About this time last year, a Mississippi girl born with HIV made national headlines. According to physicians treating the child, high doses of an antiretroviral cocktail had been administered to the girl shortly after birth. She continued treatment for the next 15 months, but then dropped off the medical radar. Some eight months later, she resurfaced and, despite the fact that she’d missed out on treatment during that period, no detectable traces of the virus were found in her system.
Then, earlier this month, another baby born with HIV received aggressive treatment just four hours after birth. After a variety of tests were conducted multiple times, the L.A. born child showed no signs of the virus in her system.
Canadian scientists want to know more about these cases, and others like them. And, according to Jason Brophy, the co-principal investigator and researcher at the CHEO Research Institute in Ottawa, Canada – the data needed to conduct a study is already available.
“We’ve been doing basically what they did in Mississippi here in Canada for some time,” Brophy told CTV News.
In fact, Brophy and colleagues have already looked at a review of about 200 cases of Canadian children that were treated shortly after birth for HIV. Among them, at least 5 had begun treatment within 24 hours after birth, and have continued treatment since. According to Brophy, these children are showing “as little HIV virus in their bodies” as the most recent case from Los Angeles.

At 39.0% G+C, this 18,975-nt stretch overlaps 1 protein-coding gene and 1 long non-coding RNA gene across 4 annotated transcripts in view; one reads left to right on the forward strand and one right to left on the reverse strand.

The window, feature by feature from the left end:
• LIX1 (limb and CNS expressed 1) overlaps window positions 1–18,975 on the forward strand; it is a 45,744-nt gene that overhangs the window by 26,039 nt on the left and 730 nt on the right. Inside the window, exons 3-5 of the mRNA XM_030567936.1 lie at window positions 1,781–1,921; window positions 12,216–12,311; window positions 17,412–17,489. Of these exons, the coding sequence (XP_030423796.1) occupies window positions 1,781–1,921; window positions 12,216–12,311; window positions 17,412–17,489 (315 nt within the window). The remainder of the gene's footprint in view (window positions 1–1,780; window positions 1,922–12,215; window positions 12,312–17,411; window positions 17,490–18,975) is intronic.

Results like these can be considered “functional cures.” The term, coined by American doctors, means that the virus levels are so low, they won’t trigger an active infection. The child may even be lucky enough to go into complete remission from HIV, which is what it almost appears the Mississippi baby may have done.
“The key question in this scenario is, is there something about starting treatment very, very early, within the first day of life, is there something about that which can lead to a situation where we can’t detect the virus later on after stopping the treatment?” Dr. Ari Bitnun, the study’s co-principal investigator and a pediatric AIDS specialist at the Hospital for Sick Children in Toronto, told CTV News.
What is unique about the Mississippi case is that, unlike many of the other cases, that child stopped treatment and still did not have a flare-up of the virus in her system. This extremely rare situation gives a lot of hope to the future of HIV infected children.
“It’s very exciting,” Brophy said. “This is what everyone has wanted for a long time – maybe a cure for HIV would be possible in the future.”
But the term ‘cure’ should not be taken lightly when it comes to HIV. There are still many unanswered questions, particularly when you look long-term. Will the virus flare up again? Will there be ill effects later on down the road from taking such high doses of the medication early on in life? No one really knows, and until we do, we should cautious when approaching the possibility of stopping treatment medications.
“It isn’t something that you do lightly because the virus can rebound,” Bitnun said, adding that the talk of a “cure” is still a bit premature at this point.
“We need to really understand what is happening in these children, how the virus is controlled, where the virus remains in the body,” Hugo Soudeyns, a microbiologist at Montreal’s Sainte-Justine University Hospital Research Center, and project lead on the study, told CTV News. “These are all very serious considerations that need to be taken into account before treatment interruption is being considered.”
It should also be noted that transmission from mother to baby can easily be prevented with medication during pregnancy. Of course, this means that the mother has to either be aware she has HIV/AIDS, or she has to discover this information early on in pregnancy. This can be determined through a simple blood test, but in some countries, the test is optional.
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